Eighteen months after new management took over the troubled Department of Children and Families, a report issued Thursday by a federal monitor says the agency still has a long ways to go before he’s convinced that abused and neglected children are in good hands with the state.

When DCF removes children from their homes, it is required to find the majority of them permanent housing in a timely fashion — either through adoption or by returning them to their homes.

But according to monitor Raymond Mancuso’s newest analysis, the rate of timely adoptions is at its lowest since 2004 – a “significant departure” from previous reports. Further, the rate of eligible children being reunited with their families in a timely manner is the lowest since mid-2009.


Joette Katz

Appointed by a federal judge, Mancuso monitors the agency following a successful class-actionlawsuit charging the state with failing too many vulnerable children. In his new report, Mancuso says DCF is facing “timeliness issues” when placing children into appropriate care and has made little progress towards meeting the required benchmarks.

A DCF spokesman said that since the report, the adoption rate has improved to a level that would put the department in compliance with its court-stipulated requirement.

Mancuso said the state’s failure to reunify families within the one-year requirement could be a reflection of the changing needs of children in care. Changes in who can be reimbursed for adopting children may also be at play, he said.

Overall, Mancuso reported, the agency met 15 of 22 established performance benchmarks between January and March. That’s three fewer than in the previous quarter when the agency met 18. The department must meet all 22 outcome measures to rid itself of federal court oversight.

The monitor reviewed how the department handled 53 children removed from their homes, and whether the treatment plans were sufficient and the children’s needs were met. The monitor found a total of 254 unmet needs among this group. Problems listed included delays in referrals for treatment, services not being readily available or the children refusing treatment.

“While DCF continues to make real improvements for kids in child welfare, major problems remain,” Ira Lustbader of Children’s Rights and an attorney representing the plaintiffs in the longstanding lawsuit that led to federal court oversight of DCF.

Commissioner Joete Katz isn’t jolted by the report. It documents significant changes she has implemented at the enormous agency since taking over in January, 2010. The department has an annual budget of nearly $1 billion and some 4,300 children in its custody on any given day.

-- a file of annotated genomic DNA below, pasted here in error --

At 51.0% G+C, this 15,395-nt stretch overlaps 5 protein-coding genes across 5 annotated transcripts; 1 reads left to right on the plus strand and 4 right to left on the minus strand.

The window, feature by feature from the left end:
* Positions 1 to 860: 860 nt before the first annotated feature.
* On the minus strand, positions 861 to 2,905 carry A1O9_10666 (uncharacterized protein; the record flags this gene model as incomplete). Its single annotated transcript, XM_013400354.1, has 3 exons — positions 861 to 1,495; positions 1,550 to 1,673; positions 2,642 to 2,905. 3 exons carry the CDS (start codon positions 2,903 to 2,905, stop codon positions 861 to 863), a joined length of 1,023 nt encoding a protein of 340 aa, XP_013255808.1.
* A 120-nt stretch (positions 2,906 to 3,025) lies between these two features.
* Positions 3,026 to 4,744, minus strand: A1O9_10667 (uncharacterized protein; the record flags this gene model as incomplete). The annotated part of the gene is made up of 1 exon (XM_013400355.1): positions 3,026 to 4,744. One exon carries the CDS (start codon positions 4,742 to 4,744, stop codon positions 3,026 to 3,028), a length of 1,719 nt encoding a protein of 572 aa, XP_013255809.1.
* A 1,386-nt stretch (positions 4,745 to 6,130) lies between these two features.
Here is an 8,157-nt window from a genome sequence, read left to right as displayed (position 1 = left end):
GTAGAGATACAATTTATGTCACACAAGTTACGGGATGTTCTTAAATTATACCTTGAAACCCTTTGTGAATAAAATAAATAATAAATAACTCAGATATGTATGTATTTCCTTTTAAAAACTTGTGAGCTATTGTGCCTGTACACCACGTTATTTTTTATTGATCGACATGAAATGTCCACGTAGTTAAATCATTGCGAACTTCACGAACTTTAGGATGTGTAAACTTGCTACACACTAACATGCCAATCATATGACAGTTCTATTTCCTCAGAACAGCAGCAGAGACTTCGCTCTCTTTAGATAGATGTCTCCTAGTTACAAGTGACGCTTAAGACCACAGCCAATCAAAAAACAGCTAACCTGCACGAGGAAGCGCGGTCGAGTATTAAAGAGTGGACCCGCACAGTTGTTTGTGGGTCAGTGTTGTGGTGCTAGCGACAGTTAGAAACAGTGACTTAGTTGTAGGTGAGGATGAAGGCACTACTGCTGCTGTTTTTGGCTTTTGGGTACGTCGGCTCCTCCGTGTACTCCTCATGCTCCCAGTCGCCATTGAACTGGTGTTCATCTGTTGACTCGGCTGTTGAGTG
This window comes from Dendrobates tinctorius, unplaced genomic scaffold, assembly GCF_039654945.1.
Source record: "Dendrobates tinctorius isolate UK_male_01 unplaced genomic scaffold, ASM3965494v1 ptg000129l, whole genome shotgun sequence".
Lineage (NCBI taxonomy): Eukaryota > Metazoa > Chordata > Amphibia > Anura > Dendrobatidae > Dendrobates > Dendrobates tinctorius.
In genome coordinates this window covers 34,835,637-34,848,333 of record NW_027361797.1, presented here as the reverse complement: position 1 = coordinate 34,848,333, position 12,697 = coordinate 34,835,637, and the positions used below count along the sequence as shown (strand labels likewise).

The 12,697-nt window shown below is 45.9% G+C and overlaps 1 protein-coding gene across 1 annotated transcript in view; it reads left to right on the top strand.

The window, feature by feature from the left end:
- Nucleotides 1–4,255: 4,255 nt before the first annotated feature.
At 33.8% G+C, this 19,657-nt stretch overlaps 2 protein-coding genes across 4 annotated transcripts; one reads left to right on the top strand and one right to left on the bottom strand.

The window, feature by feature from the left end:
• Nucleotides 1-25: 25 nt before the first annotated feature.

“All of these changes represent important improvements for our work with children and families. Still, there is much more that remains to be done,” she wrote in her response to the monitor’s findings.

Those changes that have begun include placing more at-risk children with relatives instead of strangers. With only one in eight foster children placed with relatives, the state had one of the worst rates in the U.S. The state now has one in four children placed with relatives — the national average.

She has also ended the practice of having DCF workers show up unannounced at homes to conduct routine investigations. The number of children placed out-of-state and young children living in homes with shift-workers has also been significantly reduced during her tenure. It is a change child advocates have been pushing DCF to make for years.

But the court monitor isn’t sure these reforms have created better situations for children.

He said there remains “the need to review and monitor the outcomes for the diverted children.”

Martha Stone, one of the lawyers behind the lawsuit and the leader of the Center for Children’s Advocacy, said she has mixed feelings about the agengy.

“There has been tremendous progress in some areas but disappointing indicators in others,” she said, pointing to the number of kids whose needs are still not being met. “It’s frustrating… We just need to see some results for the kids.”

Katz said one reform she launched in March is expected to dramatically improve the state’s child welfare system. That change includes giving social workers significant flexibility, and a less adversarial approach, on how they handle cases. This method is known as a Differential Response System, and numerous commissioners before Katz unsuccessfully attempted to implement this national strategy.

“We are at the crossroads in our transformation,” Katz wrote. “The impact … promises to transform our relationships with families and children. That will be the greatest transformation of all because solid evidence indicates this relationship has tremendous bearing on the outcomes of our interventions.”

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Jacqueline Rabe Thomas

Jacqueline was CT Mirror’s Education and Housing Reporter, and an original member of the CT Mirror staff, joining shortly before our January 2010 launch. Her awards include the best-of-show Theodore A. Driscoll Investigative Award from the Connecticut Society of Professional Journalists in 2019 for reporting on inadequate inmate health care, first-place for investigative reporting from the New England Newspaper and Press Association in 2020 for reporting on housing segregation, and two first-place awards from the National Education Writers Association in 2012. She was selected for a prestigious, year-long Propublica Local Reporting Network grant in 2019, exploring a range of affordable and low-income housing issues. Before joining CT Mirror, Jacqueline was a reporter, online editor and website developer for The Washington Post Co.’s Maryland newspaper chains. Jacqueline received an undergraduate degree in journalism from Bowling Green State University and a master’s in public policy from Trinity College.

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